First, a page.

22 July 2014

Milkweed in midsummer

The timing varies with latitude and microclimate, but in general, common milkweed reaches its floral maximum in midsummer.    It would be a bit of an exaggeration to call the plants "magnificent" or "stately," but they are certainly impressive, rising 4-5 feet high with a thick stem to help support a half-dozen blossoms as big as softballs.

Through the summer months those compound blossoms provide an abundance of nectar and pollen not just for the Monarchs, but for other butterflies and innumerable solitary bees and other insects. 

I posted earlier this summer about the complex morphology of the blossoms and how their strategy for pollination makes the blossom occasionally lethal to unwary small insects.  That is an uncommon occurrence, and for the most part when one wanders through a patch of mature milkweed, there is an abundance of small insects hovering nearby (and often a resident crab spider lurking in the flower). 

The fragrance is strong and reasonably pleasant, but not a prominent feature of the plant.  Midsummer will also find the plant hosting a variety of other insects - aphids tended by ants, milkweed beetles and milkweed bugs, lacewings and their eggs, and the milkweed tussock moth.  The ecology is complex and worthy of a separate post (next summer).

Next step:  the spectacle of seed production.


  1. ours has larger/fewer white flowers.

    draws hummingbird moths.

  2. I'm wanting to plant a milkweed patch, any suggestions on where to pick up some seeds?

  3. I remember as a child finding mature, dried milkweed pods and breaking them open to find the silky floss inside. It was so soft.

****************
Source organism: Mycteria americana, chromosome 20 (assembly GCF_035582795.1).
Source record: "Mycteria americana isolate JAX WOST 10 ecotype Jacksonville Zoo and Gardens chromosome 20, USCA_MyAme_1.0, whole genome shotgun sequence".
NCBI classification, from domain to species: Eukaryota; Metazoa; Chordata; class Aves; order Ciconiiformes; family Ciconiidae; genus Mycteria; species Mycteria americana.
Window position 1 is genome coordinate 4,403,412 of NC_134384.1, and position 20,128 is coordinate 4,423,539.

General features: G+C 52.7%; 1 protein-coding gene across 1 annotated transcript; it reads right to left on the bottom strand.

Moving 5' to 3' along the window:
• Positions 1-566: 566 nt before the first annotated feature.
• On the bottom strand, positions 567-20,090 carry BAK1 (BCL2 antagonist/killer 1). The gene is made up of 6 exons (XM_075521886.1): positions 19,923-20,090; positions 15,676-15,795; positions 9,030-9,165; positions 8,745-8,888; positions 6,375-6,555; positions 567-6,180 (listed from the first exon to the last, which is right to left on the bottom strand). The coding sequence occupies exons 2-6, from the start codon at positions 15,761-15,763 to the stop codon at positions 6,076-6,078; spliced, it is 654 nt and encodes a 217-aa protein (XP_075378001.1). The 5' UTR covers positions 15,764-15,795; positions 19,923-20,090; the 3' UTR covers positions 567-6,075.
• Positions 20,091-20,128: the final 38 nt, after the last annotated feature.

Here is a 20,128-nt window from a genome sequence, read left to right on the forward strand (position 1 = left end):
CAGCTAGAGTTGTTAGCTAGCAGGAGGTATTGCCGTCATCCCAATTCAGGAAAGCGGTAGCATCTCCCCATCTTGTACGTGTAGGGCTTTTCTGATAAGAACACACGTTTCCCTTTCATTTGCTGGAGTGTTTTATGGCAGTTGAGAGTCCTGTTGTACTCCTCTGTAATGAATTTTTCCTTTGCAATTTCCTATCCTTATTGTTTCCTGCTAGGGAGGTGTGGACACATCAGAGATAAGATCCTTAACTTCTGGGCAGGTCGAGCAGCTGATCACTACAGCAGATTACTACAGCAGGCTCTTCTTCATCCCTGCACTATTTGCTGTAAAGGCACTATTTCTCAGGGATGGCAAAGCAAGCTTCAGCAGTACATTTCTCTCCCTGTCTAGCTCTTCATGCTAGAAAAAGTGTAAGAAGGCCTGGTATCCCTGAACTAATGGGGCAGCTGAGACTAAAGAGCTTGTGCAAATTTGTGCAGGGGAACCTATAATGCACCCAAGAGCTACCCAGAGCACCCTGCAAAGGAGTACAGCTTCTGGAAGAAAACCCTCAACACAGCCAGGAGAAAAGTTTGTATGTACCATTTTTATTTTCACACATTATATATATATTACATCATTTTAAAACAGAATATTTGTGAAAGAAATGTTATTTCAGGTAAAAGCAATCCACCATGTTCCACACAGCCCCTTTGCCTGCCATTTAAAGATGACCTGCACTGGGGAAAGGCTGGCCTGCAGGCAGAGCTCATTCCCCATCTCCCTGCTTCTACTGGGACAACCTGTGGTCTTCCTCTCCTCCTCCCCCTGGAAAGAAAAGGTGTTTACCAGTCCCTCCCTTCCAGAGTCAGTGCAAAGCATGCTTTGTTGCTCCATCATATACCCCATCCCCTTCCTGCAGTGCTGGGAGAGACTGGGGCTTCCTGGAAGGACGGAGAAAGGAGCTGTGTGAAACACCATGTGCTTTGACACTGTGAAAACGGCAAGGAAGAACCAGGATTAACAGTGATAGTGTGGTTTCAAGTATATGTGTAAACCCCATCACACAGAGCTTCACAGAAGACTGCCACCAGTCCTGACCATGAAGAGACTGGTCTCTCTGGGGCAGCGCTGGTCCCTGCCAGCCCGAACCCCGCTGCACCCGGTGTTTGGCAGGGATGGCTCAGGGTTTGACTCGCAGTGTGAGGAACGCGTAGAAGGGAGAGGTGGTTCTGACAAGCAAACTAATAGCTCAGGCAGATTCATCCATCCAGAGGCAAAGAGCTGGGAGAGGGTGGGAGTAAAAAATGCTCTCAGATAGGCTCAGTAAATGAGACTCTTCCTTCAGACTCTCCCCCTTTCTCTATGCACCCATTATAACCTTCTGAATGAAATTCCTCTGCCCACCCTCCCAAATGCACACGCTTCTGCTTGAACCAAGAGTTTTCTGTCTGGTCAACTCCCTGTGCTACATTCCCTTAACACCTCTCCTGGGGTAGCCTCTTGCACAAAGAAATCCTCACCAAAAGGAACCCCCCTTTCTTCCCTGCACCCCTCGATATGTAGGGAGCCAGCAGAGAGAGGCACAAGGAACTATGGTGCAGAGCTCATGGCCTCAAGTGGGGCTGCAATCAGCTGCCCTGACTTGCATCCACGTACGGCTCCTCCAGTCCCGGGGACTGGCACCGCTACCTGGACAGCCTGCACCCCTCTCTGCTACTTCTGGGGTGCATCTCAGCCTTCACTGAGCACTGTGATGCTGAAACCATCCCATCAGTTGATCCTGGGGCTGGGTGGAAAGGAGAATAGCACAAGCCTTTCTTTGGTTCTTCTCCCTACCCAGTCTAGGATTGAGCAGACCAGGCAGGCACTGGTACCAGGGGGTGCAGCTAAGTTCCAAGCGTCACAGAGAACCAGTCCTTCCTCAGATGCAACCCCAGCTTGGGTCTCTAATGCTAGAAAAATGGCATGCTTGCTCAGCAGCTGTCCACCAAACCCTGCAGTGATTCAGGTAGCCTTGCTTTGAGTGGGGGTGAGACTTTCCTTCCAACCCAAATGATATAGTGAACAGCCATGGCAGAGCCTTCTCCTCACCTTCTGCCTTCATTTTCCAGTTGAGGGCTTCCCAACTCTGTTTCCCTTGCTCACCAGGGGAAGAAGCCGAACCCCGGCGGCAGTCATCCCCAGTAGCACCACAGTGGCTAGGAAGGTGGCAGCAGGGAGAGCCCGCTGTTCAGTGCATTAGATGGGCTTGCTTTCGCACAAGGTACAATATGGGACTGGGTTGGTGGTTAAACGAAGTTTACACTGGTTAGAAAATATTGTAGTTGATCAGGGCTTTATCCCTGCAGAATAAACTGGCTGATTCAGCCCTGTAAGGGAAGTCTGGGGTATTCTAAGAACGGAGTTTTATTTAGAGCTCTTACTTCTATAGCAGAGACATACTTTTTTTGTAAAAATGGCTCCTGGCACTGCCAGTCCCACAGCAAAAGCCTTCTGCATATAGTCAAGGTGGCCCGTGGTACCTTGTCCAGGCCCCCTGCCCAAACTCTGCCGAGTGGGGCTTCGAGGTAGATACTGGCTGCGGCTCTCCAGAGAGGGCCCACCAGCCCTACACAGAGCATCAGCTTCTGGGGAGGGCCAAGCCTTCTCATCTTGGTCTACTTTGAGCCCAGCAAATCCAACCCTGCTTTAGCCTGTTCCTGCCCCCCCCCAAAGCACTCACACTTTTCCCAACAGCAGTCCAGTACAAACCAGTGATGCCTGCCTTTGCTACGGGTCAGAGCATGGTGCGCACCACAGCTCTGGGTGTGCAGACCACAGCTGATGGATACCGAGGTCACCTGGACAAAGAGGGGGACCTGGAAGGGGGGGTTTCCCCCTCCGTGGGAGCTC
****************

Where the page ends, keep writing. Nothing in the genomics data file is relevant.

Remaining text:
4. We have no milkweed, but recently planted a Passiflora incarnata. A week or so ago, I noticed its leaves were being eaten, and further examination showed a large number of bristly orange caterpillars. I looked them up, and discovered that passion vines are toxic to most insects, producing a cyanic compound. but are fed on by the caterpillars of the Gulf Fritillary, which superficially resemble the Monarch.
    I thought.... I'll keep an eye on those and photograph them for Minnesotastan, but when about a week later, I went to show my wife.... No caterpillars! There must have been about fifty, now I could see none.
    I discover that the caterpillars, by virtue of their solely passiflora diet, are toxic to most predators, so where did they all go? I see no chrysalis nearby.
    A possible culprit might be the little geckos, abundant around here. I don't know.
    But we're aiming to plant more native wildflowers,especially milkweed, for next year.
    If I find them, I'll photograph and report.

  5. I believe I've never seen a milkweed plant before. I used to live in Philadelphia and now live near Houston. Poor areas for sightings perhaps?

    1. Not really:



      - but you'd have to get away from TYWKIWDBI and your computer and go outdoors.


  6. They're here (Houston), but don't look like the northern species. (See above). They are a species of disturbed environments, like recent construction. Look for the sunflowers or passionflower vines and you'll find them.


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